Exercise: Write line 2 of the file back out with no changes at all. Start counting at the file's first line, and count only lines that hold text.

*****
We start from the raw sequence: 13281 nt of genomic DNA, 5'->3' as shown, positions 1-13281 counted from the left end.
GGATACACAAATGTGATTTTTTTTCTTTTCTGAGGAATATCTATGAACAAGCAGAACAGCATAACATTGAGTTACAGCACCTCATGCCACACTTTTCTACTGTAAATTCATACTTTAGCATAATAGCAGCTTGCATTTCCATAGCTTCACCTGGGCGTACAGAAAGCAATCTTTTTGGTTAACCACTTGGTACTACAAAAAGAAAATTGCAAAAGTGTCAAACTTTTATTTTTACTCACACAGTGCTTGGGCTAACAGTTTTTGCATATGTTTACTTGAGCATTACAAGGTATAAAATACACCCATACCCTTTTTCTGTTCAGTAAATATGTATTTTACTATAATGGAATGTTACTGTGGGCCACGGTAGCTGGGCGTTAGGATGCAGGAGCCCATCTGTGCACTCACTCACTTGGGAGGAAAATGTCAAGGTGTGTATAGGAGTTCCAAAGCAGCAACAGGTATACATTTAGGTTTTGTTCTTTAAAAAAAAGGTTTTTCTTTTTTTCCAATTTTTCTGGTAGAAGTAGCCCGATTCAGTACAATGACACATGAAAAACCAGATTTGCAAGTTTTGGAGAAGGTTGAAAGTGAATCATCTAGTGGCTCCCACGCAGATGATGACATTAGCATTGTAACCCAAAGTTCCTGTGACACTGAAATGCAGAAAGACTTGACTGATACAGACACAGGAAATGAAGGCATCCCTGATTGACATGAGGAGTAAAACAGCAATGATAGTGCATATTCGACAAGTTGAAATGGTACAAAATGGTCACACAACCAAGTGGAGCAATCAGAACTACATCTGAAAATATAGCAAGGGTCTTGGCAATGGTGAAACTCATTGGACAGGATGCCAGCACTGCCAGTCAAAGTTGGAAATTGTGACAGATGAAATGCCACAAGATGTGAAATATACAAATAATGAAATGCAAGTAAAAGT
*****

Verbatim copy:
GGATACACAAATGTGATTTTTTTTCTTTTCTGAGGAATATCTATGAACAAGCAGAACAGCATAACATTGAGTTACAGCACCTCATGCCACACTTTTCTACTGTAAATTCATACTTTAGCATAATAGCAGCTTGCATTTCCATAGCTTCACCTGGGCGTACAGAAAGCAATCTTTTTGGTTAACCACTTGGTACTACAAAAAGAAAATTGCAAAAGTGTCAAACTTTTATTTTTACTCACACAGTGCTTGGGCTAACAGTTTTTGCATATGTTTACTTGAGCATTACAAGGTATAAAATACACCCATACCCTTTTTCTGTTCAGTAAATATGTATTTTACTATAATGGAATGTTACTGTGGGCCACGGTAGCTGGGCGTTAGGATGCAGGAGCCCATCTGTGCACTCACTCACTTGGGAGGAAAATGTCAAGGTGTGTATAGGAGTTCCAAAGCAGCAACAGGTATACATTTAGGTTTTGTTCTTTAAAAAAAAGGTTTTTCTTTTTTTCCAATTTTTCTGGTAGAAGTAGCCCGATTCAGTACAATGACACATGAAAAACCAGATTTGCAAGTTTTGGAGAAGGTTGAAAGTGAATCATCTAGTGGCTCCCACGCAGATGATGACATTAGCATTGTAACCCAAAGTTCCTGTGACACTGAAATGCAGAAAGACTTGACTGATACAGACACAGGAAATGAAGGCATCCCTGATTGACATGAGGAGTAAAACAGCAATGATAGTGCATATTCGACAAGTTGAAATGGTACAAAATGGTCACACAACCAAGTGGAGCAATCAGAACTACATCTGAAAATATAGCAAGGGTCTTGGCAATGGTGAAACTCATTGGACAGGATGCCAGCACTGCCAGTCAAAGTTGGAAATTGTGACAGATGAAATGCCACAAGATGTGAAATATACAAATAATGAAATGCAAGTAAAAGT